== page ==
Readers give their views over government funding cuts

South Shields Town Hall

South Shields Town Hall

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Have your say

Residents in South Tyneside have reacted with anger after being told to brace themselves in the face of Government funding cuts.

Senior Labour councillors are set to discuss whether to accept a four-year financial settlement deal when they meet to debate the issue on Wednesday.

“Lose a few councillors, there’s too many per ward and get back to basics, to the days when councillors were honoured to serve the electorate, without the cash filled gravy train they’re on today!”

Heather Ditchburn Curry

If agreed, it will see a 20 per cent reduction - equating to £15m - in core funding over the period, meaning, that by 2020, the council would have £875 less to spend per household.

But residents are not impressed taking to social media to vent their frustration.

walkerchris wrote: “We can’t afford the current number of councillors. We can’t afford above inflation increases to allowances for councillors.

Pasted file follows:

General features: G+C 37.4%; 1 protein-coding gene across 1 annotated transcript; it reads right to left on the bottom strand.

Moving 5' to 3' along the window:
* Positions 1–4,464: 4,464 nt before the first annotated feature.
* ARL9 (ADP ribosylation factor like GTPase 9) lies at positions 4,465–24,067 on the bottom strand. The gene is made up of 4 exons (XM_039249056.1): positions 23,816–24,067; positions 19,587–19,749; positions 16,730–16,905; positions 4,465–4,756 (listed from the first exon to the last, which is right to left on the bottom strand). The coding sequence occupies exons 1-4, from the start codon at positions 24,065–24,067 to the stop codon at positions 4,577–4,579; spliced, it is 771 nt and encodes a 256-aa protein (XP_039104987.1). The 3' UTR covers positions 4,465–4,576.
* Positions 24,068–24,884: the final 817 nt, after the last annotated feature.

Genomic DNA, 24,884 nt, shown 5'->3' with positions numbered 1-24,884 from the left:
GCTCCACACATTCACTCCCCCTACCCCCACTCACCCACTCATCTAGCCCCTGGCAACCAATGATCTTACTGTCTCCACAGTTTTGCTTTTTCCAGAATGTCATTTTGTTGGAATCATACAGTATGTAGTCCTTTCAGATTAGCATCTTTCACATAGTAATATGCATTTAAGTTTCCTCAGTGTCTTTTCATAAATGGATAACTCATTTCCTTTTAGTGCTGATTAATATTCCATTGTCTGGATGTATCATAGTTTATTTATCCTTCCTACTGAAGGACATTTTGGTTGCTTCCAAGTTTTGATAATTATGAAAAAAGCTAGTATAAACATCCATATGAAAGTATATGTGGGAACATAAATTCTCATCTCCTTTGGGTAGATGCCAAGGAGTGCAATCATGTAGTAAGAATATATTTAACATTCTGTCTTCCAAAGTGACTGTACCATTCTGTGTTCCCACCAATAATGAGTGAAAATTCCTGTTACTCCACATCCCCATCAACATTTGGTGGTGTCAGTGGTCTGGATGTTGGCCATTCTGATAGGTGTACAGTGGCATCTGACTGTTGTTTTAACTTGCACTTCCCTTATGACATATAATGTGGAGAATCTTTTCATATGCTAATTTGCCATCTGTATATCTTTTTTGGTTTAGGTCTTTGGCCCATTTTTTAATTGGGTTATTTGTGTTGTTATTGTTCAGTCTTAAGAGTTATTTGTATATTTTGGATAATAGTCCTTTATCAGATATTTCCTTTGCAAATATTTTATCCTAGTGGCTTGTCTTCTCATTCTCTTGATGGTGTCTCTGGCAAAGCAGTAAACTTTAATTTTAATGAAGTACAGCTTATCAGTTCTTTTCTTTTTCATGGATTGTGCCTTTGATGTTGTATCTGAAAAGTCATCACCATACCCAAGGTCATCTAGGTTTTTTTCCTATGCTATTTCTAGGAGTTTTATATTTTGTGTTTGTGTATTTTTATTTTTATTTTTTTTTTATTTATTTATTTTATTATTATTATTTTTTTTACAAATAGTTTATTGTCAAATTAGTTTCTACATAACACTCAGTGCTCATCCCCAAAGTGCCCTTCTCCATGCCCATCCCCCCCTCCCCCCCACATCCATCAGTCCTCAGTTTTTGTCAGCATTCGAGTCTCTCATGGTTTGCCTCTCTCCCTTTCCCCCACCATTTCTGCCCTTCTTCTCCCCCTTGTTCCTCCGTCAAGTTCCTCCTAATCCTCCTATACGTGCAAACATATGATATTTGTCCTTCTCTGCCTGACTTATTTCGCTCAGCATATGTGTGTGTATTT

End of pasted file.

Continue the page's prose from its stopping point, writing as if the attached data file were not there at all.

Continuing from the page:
“We can’t afford council executives who are paid more than the Prime Minister. We can’t afford to throw money at the South Shields 365 Masterplan. We can’t afford free Summer concerts. We certainly can’t afford to heap more cuts, misery and debt on hard-working families, sick and disabled people in South Tyneside.

James Lister said: “Austerity is a political tool to cripple local authorities so the government can privatise all public sector.

“The council is on its knees and they’ve got to cut a further 20% of its budget. The government is out of touch with this policy.”

Maria Wilkinson said: “They should ease off on their unwarranted bonuses and pay rises. They shouldn’t get a bonus or rise when they are in debt.

“They are sacking staff due to not having enough money yet find money for bonus and rises its a disgrace.”

Angela Price said: “We get the cuts and MPs wages go up bet they don’t suffer.”

Heather Ditchburn Curry said: “Lose a few councillors, there’s too many per ward and get back to basics, to the days when councillors were honoured to serve the electorate”